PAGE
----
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Re: Re: PC Firewall Choices
From: Stan Bubrouski <stan.bubrouski () gmail com>
Date: Thu, 19 Jan 2006 11:01:00 -0500

As cruel as that last message was I'm sick of the ZA pros here saying
its perfect, its not, far from it.  But I forgot to mention it beats
Symantec's firewall hands down.

Symantec Personal Firewall I've found from many different versions the
same horrible inconsistencies in my experience installing it for a
family member.  For example:

1) In the 2004 iteration of NPF it would simply stop working at times.
 Basically it would just completely stop working and would prevent the
lauch of even trusted applications.  The only solution was to reset
and pray it didn't happen again soon.
2) Even though Opera was fully conifgured in the rules (tried manually
and automatic scan option), it would only launch half the time.  NPF
would block it from launching despite its own rules.  It did this
selectively with different applications.  Sometimes it was just Opera,
other times IE or Firefox would not open either.  Killing the firewall
service would make this go away.

The above alone was enough to drive you nuts.  NPF acted the above way
after several reinstalls and even the formatting of the drive and
reinstallation of Windows had no affect on its buggy ways.  2005
edition was no better.  The 1st problem mentioned above didn't seem to
happen with 2005, but the second problem continued unabated.  It's
like NPF would just decide on its own it didn't like a particular app
or rule.  It is relatively easy to configure, though finding exactly
what you're looking for in the settings can be a pain at times.

Best Regards,
sb

On 1/19/06, Stan Bubrouski <stan.bubrouski () gmail com> wrote:
On 1/19/06, Dave Korn <davek_throwaway () hotmail com> wrote:
 I'd like to second what Greg says.

 I've used ZA for years, through many changes of version.

 It's never forgotten its settings for me.
 It's never blocked anything it shouldn't or not blocked anything it
should.

Really?  Do you just run notepad?  I've had to remove it on several
machines because it blocked the launch of certain applications despite
there being no rules to do so.  This includes (to my recollection this
was some months ago) some popular tax software updating features,
adobe acrobat plugin stoppped working within IE even though it was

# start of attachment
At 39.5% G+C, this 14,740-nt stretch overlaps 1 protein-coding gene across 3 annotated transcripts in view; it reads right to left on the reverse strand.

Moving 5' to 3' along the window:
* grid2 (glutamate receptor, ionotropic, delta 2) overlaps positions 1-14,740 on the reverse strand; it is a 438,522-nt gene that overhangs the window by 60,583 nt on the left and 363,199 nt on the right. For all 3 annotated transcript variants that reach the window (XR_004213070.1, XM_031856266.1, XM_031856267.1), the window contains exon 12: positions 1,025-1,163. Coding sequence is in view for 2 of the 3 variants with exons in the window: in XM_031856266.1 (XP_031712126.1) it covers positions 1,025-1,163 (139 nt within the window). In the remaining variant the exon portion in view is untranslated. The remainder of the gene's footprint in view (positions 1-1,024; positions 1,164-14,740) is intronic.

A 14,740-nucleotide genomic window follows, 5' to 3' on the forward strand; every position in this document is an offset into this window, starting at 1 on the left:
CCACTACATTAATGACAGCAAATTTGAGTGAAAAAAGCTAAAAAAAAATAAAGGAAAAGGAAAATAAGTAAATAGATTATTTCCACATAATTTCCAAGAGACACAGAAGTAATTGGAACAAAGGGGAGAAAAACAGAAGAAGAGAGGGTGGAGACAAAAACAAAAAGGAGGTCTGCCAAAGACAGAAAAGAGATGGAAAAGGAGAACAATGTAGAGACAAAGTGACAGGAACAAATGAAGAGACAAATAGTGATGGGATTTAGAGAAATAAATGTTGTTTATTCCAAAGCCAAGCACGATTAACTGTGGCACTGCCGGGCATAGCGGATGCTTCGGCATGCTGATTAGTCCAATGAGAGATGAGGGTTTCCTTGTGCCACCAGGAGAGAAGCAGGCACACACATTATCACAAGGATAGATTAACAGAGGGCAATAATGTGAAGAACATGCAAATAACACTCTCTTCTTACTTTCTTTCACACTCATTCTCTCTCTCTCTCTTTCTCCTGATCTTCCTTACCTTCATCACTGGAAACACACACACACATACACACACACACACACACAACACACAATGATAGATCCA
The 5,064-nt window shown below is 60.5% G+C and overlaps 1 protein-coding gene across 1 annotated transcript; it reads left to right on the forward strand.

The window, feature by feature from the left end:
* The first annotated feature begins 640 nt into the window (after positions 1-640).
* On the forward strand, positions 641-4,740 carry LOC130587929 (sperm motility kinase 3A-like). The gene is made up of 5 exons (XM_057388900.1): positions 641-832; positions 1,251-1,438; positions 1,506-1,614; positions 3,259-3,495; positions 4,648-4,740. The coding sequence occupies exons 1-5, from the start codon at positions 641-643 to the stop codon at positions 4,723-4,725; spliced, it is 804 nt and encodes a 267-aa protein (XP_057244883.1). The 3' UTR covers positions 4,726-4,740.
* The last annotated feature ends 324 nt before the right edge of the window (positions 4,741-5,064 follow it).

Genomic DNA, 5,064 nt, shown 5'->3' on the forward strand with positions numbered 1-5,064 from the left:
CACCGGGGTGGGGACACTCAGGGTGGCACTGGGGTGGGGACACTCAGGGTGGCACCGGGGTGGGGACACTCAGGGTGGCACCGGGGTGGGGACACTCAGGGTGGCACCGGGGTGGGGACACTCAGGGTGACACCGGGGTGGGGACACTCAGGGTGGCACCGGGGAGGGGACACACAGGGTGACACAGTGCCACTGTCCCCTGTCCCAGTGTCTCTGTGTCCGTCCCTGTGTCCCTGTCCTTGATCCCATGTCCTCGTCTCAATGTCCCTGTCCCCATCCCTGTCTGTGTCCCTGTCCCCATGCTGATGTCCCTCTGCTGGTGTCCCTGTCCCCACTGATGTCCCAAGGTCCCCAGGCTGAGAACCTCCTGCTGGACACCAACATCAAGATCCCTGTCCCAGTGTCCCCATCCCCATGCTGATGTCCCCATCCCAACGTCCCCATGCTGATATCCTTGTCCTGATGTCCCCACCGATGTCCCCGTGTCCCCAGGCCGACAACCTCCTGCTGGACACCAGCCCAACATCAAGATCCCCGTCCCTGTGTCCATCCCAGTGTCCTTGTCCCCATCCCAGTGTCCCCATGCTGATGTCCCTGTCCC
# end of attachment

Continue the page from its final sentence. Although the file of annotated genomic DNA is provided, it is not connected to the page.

configured to, and numerous other problems that couldn't be tracked to
any rules.

 It's not remotely bloated compared to similar packages like anything
Norton/Symantec/McAfee[*]

Symantec is hugely bloated, but on a 1.2 GHz machine I have here, when
ZA is installed web browsing with IE is slowed down very noticably,
far more than average Norton System Works install causes.

 Nor do I find a dialog such as "Should internet explorer be allowed to
connect to the internet" at all confusing.


Neither does anyone else in this thread, you just presume we're all
lusers who can't read english or configure simple software.

 So I'm convinced the problem exists between chair and keyboard.


Your wild assumptions that because you've never had a problem that
anyone who does must be an idiot is astounding...do you teach?  Try
using google you'll found thousands of ZA problems, not all imagined.

 Can you actually back up your claims?  For example, can you describe a
simple procedure, that anyone with ZA installed could try out, that shows it
to misbehave?  Or do you have detailed notes that you took at the time one
of these problems occurred that shows the symptoms you observed and the
steps you took to attempt to diagnose and solve the problem?


Having uninstalled it, deleted the executable, and wiped my free space.  No.

 Or can we just expect to hear "No, I didn't know what was going on, I
didn't keep proper notes, I was in a rush and just needed to get things
working so I didn't investigate"?  In which case it would be false to claim

It's clearly the problem if it degrades system performance, some apps
fail to load, and all this goes away when is disabled.  And who the
hell takes notes on every piece of software they install and remove
because its buggy?  Please we'd all have a set of encyclopedia-sized
notes for Windows problems alone.

that you knew ZA to be the cause of the problem, rather than either pilot
error or a faulty PC or any number of other confounding factors that could
arise?


It's easy to know, because when you uninstall it suddenly things are
much smoother and your heart rates go back down.

 I hear people slagging off ZA quite often, but not one of them has ever
been able to actually demonstrate a real problem or even explain what the
problem is in terms any more precise then "Uh I dunno it just went wrong".


Just because someone doesn't take notes every time some piece of shit
software doesn't work as advertised and uninstall it, doesn't make
what they say any less true.  Why would I install something just to
prove it causes problems to satisfy the ego of someone who thinks
because something works for them it must be perfect for everyone.  It
would be fruitless.  If you can't find anyone reporting real problems
with ZA then maybe you should browse your way over to www.google.com
and do a search.

   cheers,
     DaveK

[*] which I consider to be the gold standard for lousy, bloated, buggy,
faulty software.
--
Can't think of a witty .sigline today....

I have a sigline for you:  ZA is in my mouth.
Stop sucking.


Why isn't it friday yet,
-sb




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_______________________________________________
Full-Disclosure - We believe in it.
Charter: http://lists.grok.org.uk/full-disclosure-charter.html
Hosted and sponsored by Secunia - http://secunia.com/


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